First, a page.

How can I describe what it feels like to have cancer? So many things change simultaneously when you hear “cancer” and your name in the same sentence. One of my doctors paused looked me in the eyes and slowly said, “You have cancer and it is very serious.” Now, several years later, I can smile a little at the idea of not coming down with the “non-serious” cancer. On that day everything changed. There is no single first thought. There are a million first thoughts. There is a tornado of fear, panic, emotion, guilt, and confusion.
The Best Show on TV?
How could you make an entertaining television show about cancer? Comedian and sitcom writer Darlene Hunt gets so many things right in The Big C on Showtime every Monday night it can feel like she is in the head of every cancer patient on the planet. Some things about having cancer are universal such as confused significant others, worried family and a penchant for pent up irrationality. Some things are quirky and original.
If Hunt’s writing is spot on, Laura Linney’s acting captures cancer’s emotional experience. Linney’s Cathy Jamison character pinballs off Kubler-Ross five stages of grief’s DABDA bumpers (denial, anger, bargaining, depression, acceptance) in a way anyone with cancer immediately understands. As a young psychology student Kubler-Ross seemed orderly and sequential. Now the idea of order and sequence in On Death and Dying makes me laugh a little.
Cancer’s strange humor is something the Big C captures, shares and attempts to explain. How can you explain a tornado? I remember a suddenly dark Texas day when I was ten years old. Playing tetherball on a blacktop a friend shouted, “LOOK”. My eyes followed his arm and wildly pointing finger. The ball moved past me topping the steel poll. I saw a swirling, growling, and menacing blackness. The sky was alive and darkening by the second. We could see and hear a steel sheet of rain far off in front of the gathering sky. We watched transfixed as rain closed distance in seconds. We were instantly soaked. The rain woke us up and got us moving. Our gym teacher, shouting something we couldn’t hear, was holding a large steel door with one hand and furiously waving the other in circles. A quick look back before being thrown into the gym confirmed what I already knew, a Texas tornado was coming.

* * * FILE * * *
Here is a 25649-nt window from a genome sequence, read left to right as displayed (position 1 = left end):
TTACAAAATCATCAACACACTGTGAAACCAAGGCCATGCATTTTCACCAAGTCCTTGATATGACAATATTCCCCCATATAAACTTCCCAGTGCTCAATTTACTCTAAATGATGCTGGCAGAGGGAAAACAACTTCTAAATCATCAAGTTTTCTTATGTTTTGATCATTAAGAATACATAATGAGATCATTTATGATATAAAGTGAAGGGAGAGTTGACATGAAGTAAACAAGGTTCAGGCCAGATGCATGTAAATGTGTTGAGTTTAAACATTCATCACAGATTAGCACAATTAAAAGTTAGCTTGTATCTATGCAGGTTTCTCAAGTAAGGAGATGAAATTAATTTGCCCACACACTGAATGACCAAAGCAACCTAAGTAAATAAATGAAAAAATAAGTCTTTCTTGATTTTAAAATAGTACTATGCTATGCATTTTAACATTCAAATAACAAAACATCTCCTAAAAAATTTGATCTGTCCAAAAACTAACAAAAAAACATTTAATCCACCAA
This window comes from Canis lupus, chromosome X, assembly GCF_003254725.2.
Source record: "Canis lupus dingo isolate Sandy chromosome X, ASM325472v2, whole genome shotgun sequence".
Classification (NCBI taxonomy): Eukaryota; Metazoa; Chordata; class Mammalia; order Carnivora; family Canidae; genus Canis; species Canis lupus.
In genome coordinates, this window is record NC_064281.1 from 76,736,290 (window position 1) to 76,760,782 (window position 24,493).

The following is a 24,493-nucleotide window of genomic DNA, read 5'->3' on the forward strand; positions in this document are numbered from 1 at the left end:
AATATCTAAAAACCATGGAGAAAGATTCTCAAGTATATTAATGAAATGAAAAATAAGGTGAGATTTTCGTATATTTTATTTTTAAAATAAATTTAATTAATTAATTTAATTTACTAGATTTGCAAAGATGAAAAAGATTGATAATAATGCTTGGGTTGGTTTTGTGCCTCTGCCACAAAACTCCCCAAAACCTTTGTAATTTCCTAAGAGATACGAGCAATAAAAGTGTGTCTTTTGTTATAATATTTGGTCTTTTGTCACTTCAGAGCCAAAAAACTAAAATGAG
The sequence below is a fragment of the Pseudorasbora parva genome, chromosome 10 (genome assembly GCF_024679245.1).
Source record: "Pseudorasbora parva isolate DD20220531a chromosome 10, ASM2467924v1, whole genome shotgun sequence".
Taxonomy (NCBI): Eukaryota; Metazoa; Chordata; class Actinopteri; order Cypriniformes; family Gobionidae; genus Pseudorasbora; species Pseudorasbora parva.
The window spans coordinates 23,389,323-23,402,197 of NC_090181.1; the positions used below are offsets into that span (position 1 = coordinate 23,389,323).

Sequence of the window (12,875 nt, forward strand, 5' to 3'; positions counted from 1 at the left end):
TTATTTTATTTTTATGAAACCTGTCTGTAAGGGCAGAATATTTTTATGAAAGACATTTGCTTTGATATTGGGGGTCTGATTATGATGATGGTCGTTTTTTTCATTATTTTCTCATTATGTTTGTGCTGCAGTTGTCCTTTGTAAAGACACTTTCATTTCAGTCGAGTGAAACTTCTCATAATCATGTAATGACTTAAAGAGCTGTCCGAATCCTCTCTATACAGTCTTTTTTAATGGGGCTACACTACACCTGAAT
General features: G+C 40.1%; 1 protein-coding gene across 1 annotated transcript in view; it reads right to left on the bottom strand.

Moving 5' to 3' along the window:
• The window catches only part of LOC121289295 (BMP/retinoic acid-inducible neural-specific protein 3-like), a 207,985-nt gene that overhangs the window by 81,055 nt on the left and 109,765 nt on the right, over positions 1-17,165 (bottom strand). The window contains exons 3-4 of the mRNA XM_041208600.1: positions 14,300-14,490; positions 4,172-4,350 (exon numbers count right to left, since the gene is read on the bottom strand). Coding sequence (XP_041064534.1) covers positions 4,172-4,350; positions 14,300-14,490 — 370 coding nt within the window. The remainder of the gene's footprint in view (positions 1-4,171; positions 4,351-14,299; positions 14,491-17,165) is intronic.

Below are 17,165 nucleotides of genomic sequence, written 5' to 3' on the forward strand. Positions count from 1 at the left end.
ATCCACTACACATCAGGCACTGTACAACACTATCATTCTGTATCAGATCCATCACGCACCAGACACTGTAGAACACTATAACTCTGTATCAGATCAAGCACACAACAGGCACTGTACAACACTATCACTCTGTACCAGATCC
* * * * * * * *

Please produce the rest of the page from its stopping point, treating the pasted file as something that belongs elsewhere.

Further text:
After receiving a cancer diagnosis hospitals and doctors create a similar feeling of safety. Like my Texas elementary school gym this feeling of safety lasts for a little while. The Big C’s first season accurately portrayed how simultaneously reassuring and confusing searching for medical solutions becomes. Hospitals have their own time. Hospital time is like Einstein’s “space-time” except hospitals slows time down. Hospital time may be the slowest unit of time in the universe. I spent last Friday waiting hours for a twenty-minute doctor-patient conversation. I’m an old pro now. I bring laptop, books and work. It is like preparing for a day trip to Canada. I clear my calendar and bring sandwiches.
The Big C understands the enormous time suck that is cancer. Linney’s Cathy repeatedly asserts herself in attempts to find some controllable routine. Cathy wants to count on something or someone even if it is the wrong something or someone. Season one’s only slightly false note was Cathy’s complete self-imposed isolation. Cancer and isolation don’t mix. Season one had Cathy creating a new family instead of sharing her cancer diagnosis with brother, husband and son. Isolation is only possible on television. In real life family, friends and support systems are the only things keeping a newly diagnosed cancer patient from jumping off the roof.
Season Two seems ready to plane out even this small nit. Cathy’s “profound” treatment in season two has Linney’s character tightening her family support system while continuing to find cancer’s strange humor. Anyone who has received cancer treatment knows farting is inevitable. Linney’s Cathy farted with elegance and grace during Season 2’s premiere last week. Alan Alda dawns a white coat again as cancer researcher and oncologist Dr. Atticus Sherman. Cathy turns to Alda’s Atticus Sherman’s clinical trail after Interleukin treatments fail to cure her stage IV melanoma.
Want to understand what it feels like to have cancer without getting so depressed you want to jump off the roof? Watch Showtime’s the Big C, smile, hug your significant others, find refuge in elementary school gyms when skies darken, and remember to laugh a little at cancer’s strange humor.